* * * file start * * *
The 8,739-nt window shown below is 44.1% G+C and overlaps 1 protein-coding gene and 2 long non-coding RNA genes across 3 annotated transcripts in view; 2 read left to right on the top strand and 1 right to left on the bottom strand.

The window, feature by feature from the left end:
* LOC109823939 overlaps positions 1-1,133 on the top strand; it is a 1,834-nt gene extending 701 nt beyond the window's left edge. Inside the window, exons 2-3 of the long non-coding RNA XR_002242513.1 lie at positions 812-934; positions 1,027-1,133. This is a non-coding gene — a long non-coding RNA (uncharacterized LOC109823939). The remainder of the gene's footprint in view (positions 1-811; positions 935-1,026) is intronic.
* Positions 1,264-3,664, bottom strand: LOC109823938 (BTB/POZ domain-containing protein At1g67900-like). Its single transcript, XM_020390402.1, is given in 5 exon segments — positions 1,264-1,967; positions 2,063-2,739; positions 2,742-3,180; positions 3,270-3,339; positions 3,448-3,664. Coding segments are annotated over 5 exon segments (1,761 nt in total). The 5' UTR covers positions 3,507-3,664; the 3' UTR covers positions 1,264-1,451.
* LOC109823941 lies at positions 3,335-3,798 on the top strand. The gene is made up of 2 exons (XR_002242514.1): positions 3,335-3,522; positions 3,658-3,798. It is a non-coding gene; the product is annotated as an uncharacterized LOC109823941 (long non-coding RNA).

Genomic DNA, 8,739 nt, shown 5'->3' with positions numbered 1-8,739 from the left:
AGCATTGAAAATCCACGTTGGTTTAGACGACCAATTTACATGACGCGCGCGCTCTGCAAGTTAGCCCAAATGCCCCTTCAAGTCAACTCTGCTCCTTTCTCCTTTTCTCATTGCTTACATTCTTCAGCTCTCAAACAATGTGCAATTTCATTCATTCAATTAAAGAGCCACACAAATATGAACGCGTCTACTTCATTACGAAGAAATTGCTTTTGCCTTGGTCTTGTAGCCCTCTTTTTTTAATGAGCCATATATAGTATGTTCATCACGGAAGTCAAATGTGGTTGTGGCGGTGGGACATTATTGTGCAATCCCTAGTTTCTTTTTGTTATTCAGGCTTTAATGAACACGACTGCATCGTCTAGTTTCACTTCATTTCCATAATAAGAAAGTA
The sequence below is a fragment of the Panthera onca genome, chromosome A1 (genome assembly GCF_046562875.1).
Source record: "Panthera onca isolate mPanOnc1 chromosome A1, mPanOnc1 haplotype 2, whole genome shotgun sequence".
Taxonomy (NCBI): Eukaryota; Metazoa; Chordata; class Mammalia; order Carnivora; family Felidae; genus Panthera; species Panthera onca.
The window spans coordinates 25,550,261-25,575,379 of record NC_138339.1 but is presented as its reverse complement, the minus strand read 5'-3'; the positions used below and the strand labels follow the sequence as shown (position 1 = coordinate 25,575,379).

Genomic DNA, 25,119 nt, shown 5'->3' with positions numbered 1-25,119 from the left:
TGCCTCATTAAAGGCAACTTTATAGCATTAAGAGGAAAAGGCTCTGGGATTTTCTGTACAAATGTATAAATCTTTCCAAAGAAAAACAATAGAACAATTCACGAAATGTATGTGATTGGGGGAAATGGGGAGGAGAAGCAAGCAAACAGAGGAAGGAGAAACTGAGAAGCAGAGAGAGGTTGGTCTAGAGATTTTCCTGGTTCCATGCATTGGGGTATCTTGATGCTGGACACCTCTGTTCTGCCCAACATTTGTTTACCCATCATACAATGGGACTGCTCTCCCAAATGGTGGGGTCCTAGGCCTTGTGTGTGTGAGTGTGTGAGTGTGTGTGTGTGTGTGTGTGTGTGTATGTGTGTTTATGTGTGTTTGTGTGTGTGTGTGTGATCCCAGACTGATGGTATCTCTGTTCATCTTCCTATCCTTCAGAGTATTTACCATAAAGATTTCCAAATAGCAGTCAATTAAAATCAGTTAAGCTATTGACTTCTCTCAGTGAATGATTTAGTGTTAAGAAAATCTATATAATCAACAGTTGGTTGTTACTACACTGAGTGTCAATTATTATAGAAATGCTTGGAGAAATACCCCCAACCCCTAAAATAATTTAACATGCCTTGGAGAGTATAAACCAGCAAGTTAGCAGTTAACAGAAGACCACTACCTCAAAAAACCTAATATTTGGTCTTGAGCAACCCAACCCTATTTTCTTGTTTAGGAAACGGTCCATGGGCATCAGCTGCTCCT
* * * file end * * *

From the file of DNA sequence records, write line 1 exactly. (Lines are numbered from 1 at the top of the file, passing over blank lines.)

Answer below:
The 8,739-nt window shown below is 44.1% G+C and overlaps 1 protein-coding gene and 2 long non-coding RNA genes across 3 annotated transcripts in view; 2 read left to right on the top strand and 1 right to left on the bottom strand.